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Ann Oncol. 2014 Jun;25(6):1128-36. doi: 10.1093/annonc/mdu118. Epub 2014 Mar 11.

Pathological complete response after neoadjuvant chemotherapy is an independent predictive factor irrespective of simplified breast cancer intrinsic subtypes: a landmark and two-step approach analyses from the EORTC 10994/BIG 1-00 phase III trial.

Author information

1
Department of Medical Oncology, Institut Bergonié Comprehensive Cancer Centre, Université de Bordeaux, INSERM U916, Bordeaux, France h.bonnefoi@bordeaux.unicancer.fr.
2
European Organisation for Research and Treatment of Cancer (EORTC), Brussels.
3
Institut Jules Bordet, Université Libre de Bruxelles, Brussels, Belgium.
4
Department of Medical Oncology, Institut Bergonié Comprehensive Cancer Centre, Université de Bordeaux, INSERM U916, Bordeaux, France.
5
Centre George-François Leclerc, Dijon.
6
Ensemble Hospitalier de L'Institut Curie, Hopital René Huguenin, St-Cloud.
7
Centre Paul Strauss, Strasbourg.
8
Centre Val D'Aurelle-Paul Lamarque, Montpellier, France.
9
Medical University, Gdansk, Poland.
10
Centre Henri Becquerel, Rouen, France.
11
Geneva University Hospital, Geneva Swiss Group for Clinical Cancer Research (SAKK), Bern.
12
Centre Hospitalier Universitaire Vaudois (CHUV), Lausanne, Switzerland.
13
Institute of Oncology, Ljubljana University Clinic Golnik, Golnik, Slovenia.
14
Institut de Cancérologie de L'Ouest (ICO), Centre René Gauducheau, Nantes Centre Paul Papin, Angers.
15
Centre Alexis Vautrin, Nancy, France.
16
Department of Clinical Sciences, Lund University, Lund Skåne Department of Oncology, Skåne University Hospital, Lund.
17
Swedish Breast Cancer Group (SweBCG), Stockholm Department of Oncology, Karolinska Institutet, Radiumhemmet and Karolinska University Hospital, Stockholm, Sweden.
18
Cancer Services, Edinburgh University Anglo-Celtic Cooperative Oncology Group (ACCOG), Edinburgh, UK.

Abstract

BACKGROUND:

Pathological complete response (pCR) following chemotherapy is strongly associated with both breast cancer subtype and long-term survival. Within a phase III neoadjuvant chemotherapy trial, we sought to determine whether the prognostic implications of pCR, TP53 status and treatment arm (taxane versus non-taxane) differed between intrinsic subtypes.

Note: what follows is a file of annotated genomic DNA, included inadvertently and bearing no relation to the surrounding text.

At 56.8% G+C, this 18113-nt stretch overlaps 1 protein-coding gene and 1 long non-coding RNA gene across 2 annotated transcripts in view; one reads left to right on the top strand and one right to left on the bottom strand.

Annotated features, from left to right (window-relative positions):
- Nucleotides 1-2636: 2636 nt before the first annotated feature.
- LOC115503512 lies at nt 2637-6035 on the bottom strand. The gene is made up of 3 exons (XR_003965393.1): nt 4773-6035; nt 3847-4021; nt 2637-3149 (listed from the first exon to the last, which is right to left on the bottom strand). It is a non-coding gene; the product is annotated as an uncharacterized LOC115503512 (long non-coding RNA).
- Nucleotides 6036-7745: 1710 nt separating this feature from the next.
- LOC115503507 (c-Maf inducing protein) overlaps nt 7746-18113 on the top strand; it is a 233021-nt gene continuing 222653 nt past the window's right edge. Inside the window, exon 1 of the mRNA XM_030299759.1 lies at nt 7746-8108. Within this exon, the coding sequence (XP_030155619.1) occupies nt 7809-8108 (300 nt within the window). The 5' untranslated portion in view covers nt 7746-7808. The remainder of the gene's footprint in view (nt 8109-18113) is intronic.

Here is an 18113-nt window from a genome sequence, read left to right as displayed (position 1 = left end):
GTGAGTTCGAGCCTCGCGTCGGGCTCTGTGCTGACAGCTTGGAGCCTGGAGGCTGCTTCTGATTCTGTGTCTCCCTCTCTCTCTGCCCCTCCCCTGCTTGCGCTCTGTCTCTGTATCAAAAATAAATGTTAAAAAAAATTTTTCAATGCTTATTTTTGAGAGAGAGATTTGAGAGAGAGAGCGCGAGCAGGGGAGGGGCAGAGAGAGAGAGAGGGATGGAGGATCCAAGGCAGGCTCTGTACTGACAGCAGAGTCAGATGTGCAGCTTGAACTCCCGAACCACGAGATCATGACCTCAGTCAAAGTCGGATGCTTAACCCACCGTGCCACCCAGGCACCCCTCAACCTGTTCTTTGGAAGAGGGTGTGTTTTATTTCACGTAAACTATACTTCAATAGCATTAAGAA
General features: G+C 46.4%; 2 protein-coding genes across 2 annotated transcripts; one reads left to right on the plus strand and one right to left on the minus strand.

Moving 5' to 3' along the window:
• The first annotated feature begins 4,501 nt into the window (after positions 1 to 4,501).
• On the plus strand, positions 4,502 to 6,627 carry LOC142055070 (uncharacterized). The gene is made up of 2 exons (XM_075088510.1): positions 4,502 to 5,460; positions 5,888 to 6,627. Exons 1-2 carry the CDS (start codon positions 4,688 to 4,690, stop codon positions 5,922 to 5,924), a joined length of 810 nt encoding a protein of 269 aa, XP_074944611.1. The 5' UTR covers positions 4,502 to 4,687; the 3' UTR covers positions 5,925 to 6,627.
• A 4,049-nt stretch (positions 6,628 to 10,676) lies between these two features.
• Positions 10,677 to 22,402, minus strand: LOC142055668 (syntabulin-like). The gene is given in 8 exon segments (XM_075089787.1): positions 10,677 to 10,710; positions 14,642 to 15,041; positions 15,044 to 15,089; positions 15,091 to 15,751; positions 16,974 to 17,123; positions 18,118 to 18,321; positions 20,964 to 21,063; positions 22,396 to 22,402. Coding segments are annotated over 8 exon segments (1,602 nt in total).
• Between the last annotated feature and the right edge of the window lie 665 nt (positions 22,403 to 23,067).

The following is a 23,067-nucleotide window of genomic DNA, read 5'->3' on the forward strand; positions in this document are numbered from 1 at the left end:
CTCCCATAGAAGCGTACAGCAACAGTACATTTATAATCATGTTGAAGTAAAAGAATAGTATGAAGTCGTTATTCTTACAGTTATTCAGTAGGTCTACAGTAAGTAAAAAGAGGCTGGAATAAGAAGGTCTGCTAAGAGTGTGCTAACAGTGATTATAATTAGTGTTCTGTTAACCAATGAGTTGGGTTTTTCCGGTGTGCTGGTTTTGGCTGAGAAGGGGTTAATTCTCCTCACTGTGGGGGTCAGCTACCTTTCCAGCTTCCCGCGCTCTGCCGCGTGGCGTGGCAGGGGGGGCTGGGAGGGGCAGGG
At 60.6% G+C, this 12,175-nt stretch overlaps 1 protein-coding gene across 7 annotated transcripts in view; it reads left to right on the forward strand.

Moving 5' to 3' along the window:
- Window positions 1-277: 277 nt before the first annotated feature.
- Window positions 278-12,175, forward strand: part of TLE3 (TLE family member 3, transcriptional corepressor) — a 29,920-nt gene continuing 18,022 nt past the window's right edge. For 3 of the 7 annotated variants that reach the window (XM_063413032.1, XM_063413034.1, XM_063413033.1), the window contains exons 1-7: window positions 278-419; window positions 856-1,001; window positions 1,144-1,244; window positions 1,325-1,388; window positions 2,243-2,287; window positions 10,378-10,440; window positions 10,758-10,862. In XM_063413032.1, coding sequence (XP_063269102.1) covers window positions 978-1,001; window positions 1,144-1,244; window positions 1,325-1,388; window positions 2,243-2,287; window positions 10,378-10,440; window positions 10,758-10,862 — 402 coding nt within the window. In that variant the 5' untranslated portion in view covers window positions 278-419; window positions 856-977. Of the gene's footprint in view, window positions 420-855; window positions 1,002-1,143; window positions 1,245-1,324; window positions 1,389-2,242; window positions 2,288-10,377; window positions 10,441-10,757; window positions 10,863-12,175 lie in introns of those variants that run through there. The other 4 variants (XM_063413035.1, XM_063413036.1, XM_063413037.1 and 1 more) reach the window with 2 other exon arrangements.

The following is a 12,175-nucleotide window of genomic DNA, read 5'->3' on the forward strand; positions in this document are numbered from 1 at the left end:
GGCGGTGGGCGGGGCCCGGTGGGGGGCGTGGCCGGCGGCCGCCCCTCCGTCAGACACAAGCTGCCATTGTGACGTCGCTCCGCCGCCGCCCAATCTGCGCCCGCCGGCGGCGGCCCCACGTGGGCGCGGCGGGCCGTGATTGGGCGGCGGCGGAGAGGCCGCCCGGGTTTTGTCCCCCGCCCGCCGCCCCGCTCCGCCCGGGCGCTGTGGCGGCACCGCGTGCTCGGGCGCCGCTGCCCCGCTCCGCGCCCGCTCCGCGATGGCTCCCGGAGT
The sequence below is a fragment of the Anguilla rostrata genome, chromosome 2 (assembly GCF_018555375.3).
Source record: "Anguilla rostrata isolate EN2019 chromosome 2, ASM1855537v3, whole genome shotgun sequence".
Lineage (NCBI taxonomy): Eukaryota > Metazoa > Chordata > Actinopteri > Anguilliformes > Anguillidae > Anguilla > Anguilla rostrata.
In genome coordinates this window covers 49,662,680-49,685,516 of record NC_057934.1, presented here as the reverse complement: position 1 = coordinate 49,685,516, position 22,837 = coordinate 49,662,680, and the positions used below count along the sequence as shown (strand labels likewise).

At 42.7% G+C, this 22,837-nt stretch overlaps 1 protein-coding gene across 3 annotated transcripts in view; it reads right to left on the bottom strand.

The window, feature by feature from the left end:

PATIENTS AND METHODS:

Patients were randomized to receive either six cycles of anthracycline-based chemotherapy or three cycles of docetaxel then three cycles of eprirubicin/docetaxel (T-ET). pCR was defined as no evidence of residual invasive cancer (or very few scattered tumour cells) in primary tumour and lymph nodes. We used a simplified intrinsic subtypes classification, as suggested by the 2011 St Gallen consensus. Interactions between pCR, TP53 status, treatment arm and intrinsic subtype on event-free survival (EFS), distant metastasis-free survival (DMFS) and overall survival (OS) were studied using a landmark and a two-step approach multivariate analyses.

RESULTS:

Sufficient data for pCR analyses were available in 1212 (65%) of 1856 patients randomized. pCR occurred in 222 of 1212 (18%) patients: 37 of 496 (7.5%) luminal A, 22 of 147 (15%) luminal B/HER2 negative, 51 of 230 (22%) luminal B/HER2 positive, 43 of 118 (36%) HER2 positive/non-luminal, 69 of 221(31%) triple negative (TN). The prognostic effect of pCR on EFS did not differ between subtypes and was an independent predictor for better EFS [hazard ratio (HR) = 0.40, P < 0.001 in favour of pCR], DMFS (HR = 0.32, P < 0.001) and OS (HR = 0.32, P < 0.001). Chemotherapy arm was an independent predictor only for EFS (HR = 0.73, P = 0.004 in favour of T-ET). The interaction between TP53, intrinsic subtypes and survival outcomes only approached statistical significance for EFS (P = 0.1).

CONCLUSIONS:

pCR is an independent predictor of favourable clinical outcomes in all molecular subtypes in a two-step multivariate analysis.

CLINICALTRIALSGOV:

EORTC 10994/BIG 1-00 Trial registration number NCT00017095.

KEYWORDS:

TP53; breast cancer; landmark analysis; neoadjuvant chemotherapy; pathological complete response

PMID:
24618153
PMCID:
PMC4037859
DOI:
10.1093/annonc/mdu118
[Indexed for MEDLINE]
Free PMC Article

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